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IUPUI REU Program in Mathematics

The 2020 REU Program at Indiana University-Purdue University Indianapolis (IUPUI) will provide eight undergraduate students from across the United States with the opportunity to conduct mathematics research with applications in the medical sciences and bioengineering. Program details.

The students will spend seven weeks during the summer in Indianapolis, Indiana working with faculty mentors from the IUPUI Department of Mathematical Sciences and IUPUI Department of Mechanical and Energy Engineering. The REU program is supported by the National Science Foundation. 

  • Program dates: June 15, 2020 - July 31, 2020
  • Eligibility: any undergraduate student who is a United States citizen or permanent resident
  • Application deadline:  February 7, 2020

Student participants will receive:

  • $4000 research stipend
  • $450 for travel expenses
  • Apartment housing and meal allowance for 7 weeks

Applied Math Projects:

  • Modeling treatment strategies for heart transplant patients (Advisor:  Dr. Julia Arciero)
  • Modeling slow cell motion (Advisor: Dr. Jared Barber)
  • Synchronization of brain rhythms in health and disease: the function of temporal patterning of synchrony (Advisor:  Dr. Leonid Rubchinsky & Dr. Anh Nguyen)
  • Multimaterial topology optimization through models of biological pattern formation (Advisor:  Dr. Andres Tovar)

Apply for the program

 

ADDITIONAL PROJECT INFORMATION:

Project 1.  Modeling treatment strategies for heart transplant patients

(REU Advisor:  Dr. Julia Arciero)

Organ transplantation is a life-saving surgical procedure, but the necessary life-long use of immunosuppressive drugs compromises the quality of life and survival of these patients. The development of a treatment that minimizes or eliminates the use of immunosuppression while preserving the graft is a great medical need.  The adoptive transfer of regulatory T cells (Treg) offers a potential alternative to immunosuppressive drugs by down-regulating the body's inflammatory response against the transplant.  Students working on this project will adapt an ODE model of Treg adoptive transfer to determine the most effective combination treatment strategies of Tregs with low doses of immunosuppression or IL-2.  Students taking part in this project will develop a mathematical model that accurately captures this physiological system, code and simulate model equations using Matlab, analyze the stability of model solutions, and interpret model results from a biological and clinical perspective.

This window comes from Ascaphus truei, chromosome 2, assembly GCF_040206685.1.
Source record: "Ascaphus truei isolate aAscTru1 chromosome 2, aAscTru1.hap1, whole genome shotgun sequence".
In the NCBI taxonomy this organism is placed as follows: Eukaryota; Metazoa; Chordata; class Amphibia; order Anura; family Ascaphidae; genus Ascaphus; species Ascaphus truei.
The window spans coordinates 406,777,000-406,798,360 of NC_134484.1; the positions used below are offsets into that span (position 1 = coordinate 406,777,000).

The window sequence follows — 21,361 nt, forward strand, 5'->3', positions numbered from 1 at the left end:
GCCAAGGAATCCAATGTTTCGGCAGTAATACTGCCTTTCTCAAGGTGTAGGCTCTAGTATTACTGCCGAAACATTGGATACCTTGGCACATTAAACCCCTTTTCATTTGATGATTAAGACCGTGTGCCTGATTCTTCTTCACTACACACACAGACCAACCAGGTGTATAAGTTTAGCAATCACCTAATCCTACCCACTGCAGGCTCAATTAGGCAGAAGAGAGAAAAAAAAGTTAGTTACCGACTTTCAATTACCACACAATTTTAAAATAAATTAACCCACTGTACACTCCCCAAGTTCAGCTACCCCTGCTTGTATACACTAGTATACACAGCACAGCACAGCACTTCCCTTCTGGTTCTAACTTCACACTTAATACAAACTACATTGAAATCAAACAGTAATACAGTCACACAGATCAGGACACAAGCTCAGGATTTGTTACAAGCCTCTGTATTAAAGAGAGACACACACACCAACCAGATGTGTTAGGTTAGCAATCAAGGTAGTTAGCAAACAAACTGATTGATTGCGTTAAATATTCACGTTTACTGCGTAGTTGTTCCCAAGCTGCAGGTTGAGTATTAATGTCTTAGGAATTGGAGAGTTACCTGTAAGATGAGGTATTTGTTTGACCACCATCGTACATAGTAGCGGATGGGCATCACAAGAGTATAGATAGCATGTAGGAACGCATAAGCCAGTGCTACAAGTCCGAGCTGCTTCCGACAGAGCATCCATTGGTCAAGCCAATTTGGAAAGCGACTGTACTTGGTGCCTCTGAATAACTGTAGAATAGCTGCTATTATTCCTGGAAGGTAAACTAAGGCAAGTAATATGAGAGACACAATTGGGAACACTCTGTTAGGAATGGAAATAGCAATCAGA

Project 2.  Modeling slow cell migration

(REU Advisor:  Dr. Jared Barber)

While several models of cell migration exist, recent research by our collaborators has yielded new information regarding some of the subcellular components and their roles during cell migration.  This information includes nano-level force measurements on contracting and relaxing filaments and connectors.  To fully utilize these novel measurements, we are developing models of migrating cells that specifically include these nano-level components alongside other larger micron-level components.  By combining our models with these experiments, we hope to gain fresh insight into the emerging roles of these nano-level components.  Students working on us in this project will help us develop static versions of these models for use when the flow near/in the cells is very slow.  This will consist of extending a past similar REU project involving 2d cancer cell models in slow flow to include both three dimensions and active contracting filaments.  Depending on progress, this may also include calibration of the model to our collaborators' experimental data.  This model will help serve as a building block and benchmark test for future models of cell migration in low and normal flow regimes.